Online review sites can be controversial, especially among restaurateurs, but their impact is unquestionable – as is their momentum. For better or worse, consumer-generated reviews are now part of the restaurant landscape.
While a June 2011 Forrester Research study determined that, over the prior year, consumers had increased their use of social channels to provide feedback about poor experiences by 50%, the reality is that the majority of online reviews are positive. (80% of Yelp reviews are three stars or more.) The key to coping with and benefiting from the new customer feedback paradigm is understanding that even negative reviews have a positive side – if kept in perspective and addressed properly. They can provide valuable feedback along with opportunities to nurture a relationship with customers who are engaged enough to post their opinions.
Luther Lowe, director, business outreach, Yelp, advises restaurateurs not to overreact to the idea that these opinions are out there for all the world to see. “I understand that negative reviews can create emotional pain for restaurateurs, but customers look at this differently. They aren’t necessarily reading every single line of every review. More often than not, they give the feedback a glance and make a transactional decision.” And he reminds restaurateurs that reviewers size each other up just as they do businesses and may decide not to take someone too seriously. “The way that Yelp is built, users create a lot of information about themselves. You can click on negative reviews and learn about the reviewers, some of whom are negative most of the time.” Interestingly, it appears that the presence of negative reviews may give credence to the others. Recent studies have concluded that bad reviews give consumers a reason to believe good ones, and, that in some instances, negative information can accentuate positive information.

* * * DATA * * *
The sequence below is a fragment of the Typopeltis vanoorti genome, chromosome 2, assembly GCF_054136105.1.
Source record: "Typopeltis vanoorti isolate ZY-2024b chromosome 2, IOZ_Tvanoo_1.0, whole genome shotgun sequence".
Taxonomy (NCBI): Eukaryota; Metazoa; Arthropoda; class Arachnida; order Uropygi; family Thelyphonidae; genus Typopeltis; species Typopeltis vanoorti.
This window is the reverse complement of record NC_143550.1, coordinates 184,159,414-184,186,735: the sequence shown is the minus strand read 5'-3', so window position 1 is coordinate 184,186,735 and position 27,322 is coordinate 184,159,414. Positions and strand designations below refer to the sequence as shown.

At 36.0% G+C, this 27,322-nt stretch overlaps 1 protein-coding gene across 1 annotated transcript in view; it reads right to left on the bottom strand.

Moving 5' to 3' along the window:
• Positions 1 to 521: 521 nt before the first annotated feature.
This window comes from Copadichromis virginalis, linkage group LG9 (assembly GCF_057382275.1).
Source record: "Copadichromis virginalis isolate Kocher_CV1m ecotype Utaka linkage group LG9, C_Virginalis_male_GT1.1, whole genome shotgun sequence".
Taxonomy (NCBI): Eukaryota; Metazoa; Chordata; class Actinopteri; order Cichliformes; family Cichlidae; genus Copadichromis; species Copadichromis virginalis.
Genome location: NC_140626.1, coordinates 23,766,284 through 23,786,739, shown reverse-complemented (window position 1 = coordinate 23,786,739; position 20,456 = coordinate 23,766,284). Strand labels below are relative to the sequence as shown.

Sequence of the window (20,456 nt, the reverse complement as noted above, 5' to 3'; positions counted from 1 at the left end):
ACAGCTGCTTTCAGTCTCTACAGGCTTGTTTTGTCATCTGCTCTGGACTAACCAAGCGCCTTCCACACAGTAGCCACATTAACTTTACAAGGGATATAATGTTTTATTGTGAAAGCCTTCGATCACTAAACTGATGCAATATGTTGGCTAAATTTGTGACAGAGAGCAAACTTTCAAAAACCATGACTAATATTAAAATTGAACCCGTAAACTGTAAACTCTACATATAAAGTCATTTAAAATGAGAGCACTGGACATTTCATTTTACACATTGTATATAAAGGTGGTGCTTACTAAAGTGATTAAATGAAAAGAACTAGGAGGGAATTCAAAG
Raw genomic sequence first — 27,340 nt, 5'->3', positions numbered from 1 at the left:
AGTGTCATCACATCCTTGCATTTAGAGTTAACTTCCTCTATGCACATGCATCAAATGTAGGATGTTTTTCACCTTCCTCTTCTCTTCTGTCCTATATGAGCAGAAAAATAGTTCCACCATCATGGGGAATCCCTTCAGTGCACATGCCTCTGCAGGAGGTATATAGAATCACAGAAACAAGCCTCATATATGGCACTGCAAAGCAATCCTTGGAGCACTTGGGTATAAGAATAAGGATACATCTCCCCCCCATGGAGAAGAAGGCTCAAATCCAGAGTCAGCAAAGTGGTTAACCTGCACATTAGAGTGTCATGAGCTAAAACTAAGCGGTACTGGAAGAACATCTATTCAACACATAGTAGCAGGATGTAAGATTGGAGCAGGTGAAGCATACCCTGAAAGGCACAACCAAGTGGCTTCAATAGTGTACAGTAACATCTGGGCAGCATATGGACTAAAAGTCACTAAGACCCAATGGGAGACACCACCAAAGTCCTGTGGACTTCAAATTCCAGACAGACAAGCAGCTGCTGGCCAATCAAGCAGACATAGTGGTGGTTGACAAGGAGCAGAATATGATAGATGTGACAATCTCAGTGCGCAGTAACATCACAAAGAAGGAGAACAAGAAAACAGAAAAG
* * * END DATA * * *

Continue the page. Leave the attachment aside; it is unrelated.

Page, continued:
“Reviews will ultimately tell you something you need to know, so look for patterns and use the feedback to learn about the expectations of your customers – all the while using your instincts, just like in the offline world. There are people who are never going to be happy, and you know who they are.” – Randy Kirk, president, Randy Kirk & Associates
Luther suggests focusing on what will have the most impact. “It goes without saying that business owners should pay attention to the feedback, but they shouldn’t worry about reviews too much. Say you have 10 reviews and 200 people visiting your business page…it’s those folks you should show that you are tuned into customer service. In fact, we consider the most important metric to be how many are looking at your business listing. That’s how they’re learning about your business.”